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17-312-DAL
Thursday, March 16, 2017

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County Employment and Wages in Texas – Third Quarter 2016

Employment rose in 19 of the 26 largest counties in Texas from September 2015 to September 2016, the U.S. Bureau of Labor Statistics reported today. (Large counties are defined as those with employment of 75,000 or more as measured by 2015 annual average employment.) Assistant Commissioner for Regional Operations Stanley W. Suchman noted that two Texas counties ranked among the top 20 nationwide for job growth. The employment gains in Galveston and Williamson Counties, at 4.1 percent each, were the fastest in the state and ranked 18th nationwide. In contrast, employment fell in five of the state’s largest counties. (See table 1.)

Nationwide, employment advanced 1.7 percent from September 2015 to September 2016 as 307 of the 344 largest U.S. counties registered increases. York, S.C., recorded the fastest employment gain in the country, up 6.0 percent. Midland, Texas, experienced the largest over-the-year percentage decrease in employment with a loss of 5.8 percent; employment in Midland’s trade, transportation, and utilities sector recorded the largest numerical decrease among the county sectors with a loss of 1,504 jobs (-8.2 percent).

Among the largest counties in Texas, employment was highest in Harris County (2,262,300) in September 2016, followed by Dallas County (1,662,800). Three other counties, Tarrant, Bexar, and Travis, had employment levels exceeding 700,000. Together, the 26 largest Texas counties accounted for 80.7 percent of total employment within the state. Nationwide, the 344 largest counties made up 72.5 percent of total U.S. employment.

From the third quarter of 2015 to the third quarter of 2016, average weekly wages nationwide increased 5.4 percent to $1,027. Among large counties in Texas, McLennan registered the largest increase in average weekly wages with a gain of 7.7 percent, while wages in Midland County fell, down 0.3 percent. (See table 1.) In the third quarter of 2016, Harris had the highest average weekly wage among the state’s largest counties at $1,267 and Cameron had the lowest at $636.

Employment and wage levels (but not over-the-year changes) are also available for the 228 counties in Texas with employment levels below 75,000 in 2015. Among these smaller counties, 212 had average weekly wages below the national average in September 2016. (See table 2.)

Large county wage changes

Ten of Texas’s 26 large counties recorded wage growth equal to or above the 5.4-percent national increase from the third quarter of 2015 to the third quarter of 2016. McLennan County’s 7.7-percent wage increase was the highest in the state and placed 33rd nationally, followed by Dallas, Denton, and Williamson (6.8 percent each, 68th), and Tarrant (6.6 percent, 87th). (See table 1.) Fifteen large Texas counties had over-the-year wage increases that were below the national average, and Midland County registered a decrease in average weekly wages, down 0.3 percent.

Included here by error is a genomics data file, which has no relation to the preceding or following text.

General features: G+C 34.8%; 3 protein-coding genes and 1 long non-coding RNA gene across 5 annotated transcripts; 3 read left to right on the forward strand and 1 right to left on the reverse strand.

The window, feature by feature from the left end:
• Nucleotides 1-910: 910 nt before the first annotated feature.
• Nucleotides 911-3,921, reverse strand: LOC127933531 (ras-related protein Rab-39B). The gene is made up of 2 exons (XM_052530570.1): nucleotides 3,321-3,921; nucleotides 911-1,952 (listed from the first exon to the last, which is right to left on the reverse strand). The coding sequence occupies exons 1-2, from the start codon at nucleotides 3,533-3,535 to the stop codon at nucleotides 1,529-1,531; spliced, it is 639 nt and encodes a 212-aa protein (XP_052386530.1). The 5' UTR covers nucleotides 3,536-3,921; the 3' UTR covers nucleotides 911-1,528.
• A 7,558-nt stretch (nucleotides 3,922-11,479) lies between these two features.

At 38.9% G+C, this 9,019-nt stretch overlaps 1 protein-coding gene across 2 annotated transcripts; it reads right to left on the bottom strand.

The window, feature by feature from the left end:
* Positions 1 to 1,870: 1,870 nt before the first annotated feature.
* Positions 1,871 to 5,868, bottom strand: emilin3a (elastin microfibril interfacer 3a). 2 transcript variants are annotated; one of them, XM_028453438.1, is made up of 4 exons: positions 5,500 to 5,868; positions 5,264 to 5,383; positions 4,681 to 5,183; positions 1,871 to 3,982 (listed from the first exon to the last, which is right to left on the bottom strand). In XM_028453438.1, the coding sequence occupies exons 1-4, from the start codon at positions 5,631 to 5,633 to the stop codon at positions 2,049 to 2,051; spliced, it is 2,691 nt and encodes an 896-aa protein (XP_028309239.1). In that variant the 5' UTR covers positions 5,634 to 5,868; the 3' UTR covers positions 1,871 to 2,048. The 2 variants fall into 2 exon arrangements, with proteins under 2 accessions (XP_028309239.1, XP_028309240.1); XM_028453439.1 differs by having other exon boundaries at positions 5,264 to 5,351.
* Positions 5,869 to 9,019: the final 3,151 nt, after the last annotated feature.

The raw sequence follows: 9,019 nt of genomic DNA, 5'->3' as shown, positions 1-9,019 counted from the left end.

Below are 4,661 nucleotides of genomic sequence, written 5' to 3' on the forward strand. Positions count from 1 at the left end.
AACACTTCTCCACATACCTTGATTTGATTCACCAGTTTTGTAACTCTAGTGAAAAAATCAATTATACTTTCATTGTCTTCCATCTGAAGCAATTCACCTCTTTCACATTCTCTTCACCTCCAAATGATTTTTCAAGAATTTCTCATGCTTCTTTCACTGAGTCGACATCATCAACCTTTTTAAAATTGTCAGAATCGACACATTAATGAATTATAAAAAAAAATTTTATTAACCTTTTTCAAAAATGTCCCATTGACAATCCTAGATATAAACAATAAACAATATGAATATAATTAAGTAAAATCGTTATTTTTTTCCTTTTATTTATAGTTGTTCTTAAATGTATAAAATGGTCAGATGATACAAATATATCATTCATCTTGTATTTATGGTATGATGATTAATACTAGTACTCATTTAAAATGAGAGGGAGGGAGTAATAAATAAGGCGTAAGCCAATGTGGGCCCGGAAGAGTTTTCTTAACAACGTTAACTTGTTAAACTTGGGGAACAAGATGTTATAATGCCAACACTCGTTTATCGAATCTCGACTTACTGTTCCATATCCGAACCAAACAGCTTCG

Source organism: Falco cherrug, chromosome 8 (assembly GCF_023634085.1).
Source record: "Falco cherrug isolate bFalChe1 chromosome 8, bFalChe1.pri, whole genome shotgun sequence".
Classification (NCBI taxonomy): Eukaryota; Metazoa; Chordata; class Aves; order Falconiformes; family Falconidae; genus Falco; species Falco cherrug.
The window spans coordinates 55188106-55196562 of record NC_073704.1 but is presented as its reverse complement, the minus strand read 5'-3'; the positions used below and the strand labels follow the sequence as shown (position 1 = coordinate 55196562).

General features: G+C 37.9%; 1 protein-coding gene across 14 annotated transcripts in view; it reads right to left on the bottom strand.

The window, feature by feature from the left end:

Nationally, 339 of the 344 largest counties had over-the-year wage increases. Clark, Nev., experienced the largest wage gain in the nation, up 12.2 percent. Manatee, Fla., had the second largest increase (10.7 percent), followed by Hillsborough, N.H. (10.4 percent); four other large U.S. counties had increases above 10.0 percent.

Nationwide, five of the largest counties registered wage declines during the period. Rockland, N.Y., experienced the largest decrease in average weekly wages with a loss of 14.9 percent over the year. Lafayette, La., had the second largest wage decline (-3.4 percent), followed by Benton, Ark. (-2.0 percent), Lake, Ill. (-0.9 percent), and Midland, Texas (-0.3 percent).

Large county average weekly wages

Average weekly wages in 5 of the 26 large Texas counties were more than 14 percent above the national average of $1,027 in the third quarter of 2016. Harris County led at $1,267 per week and ranked 23rd among the 344 large counties nationwide. Harris was followed by Dallas ($1,239, 30th), Collin ($1,191, 40th), Midland ($1,176, 43rd), and Travis ($1,174, 45th). Three additional Texas counties reported average weekly wages above the national average: Jefferson ($1,061, 81st), Brazoria ($1,045, 87th), and Tarrant ($1,029, 101st).

Texas had a number of low-paying large counties. Three of the four lowest-paying large counties in the United States were located along the border with Mexico: Cameron ($636, 343rd), Hidalgo ($654, 342nd), and Webb ($680, 341st). Other Texas counties with low national rankings included El Paso ($728, 333rd), Brazos ($772, 327th), and Lubbock ($811, 306th).

Nationally, weekly wages were higher than the U.S. average in 102 of the largest counties in the country. Santa Clara, Calif., held the top position among the highest-paid large counties with an average weekly wage of $2,260. San Mateo, Calif., was second at $2,098, followed by San Francisco, Calif. ($1,892), New York, N.Y. ($1,879), and Washington, D.C. ($1,728).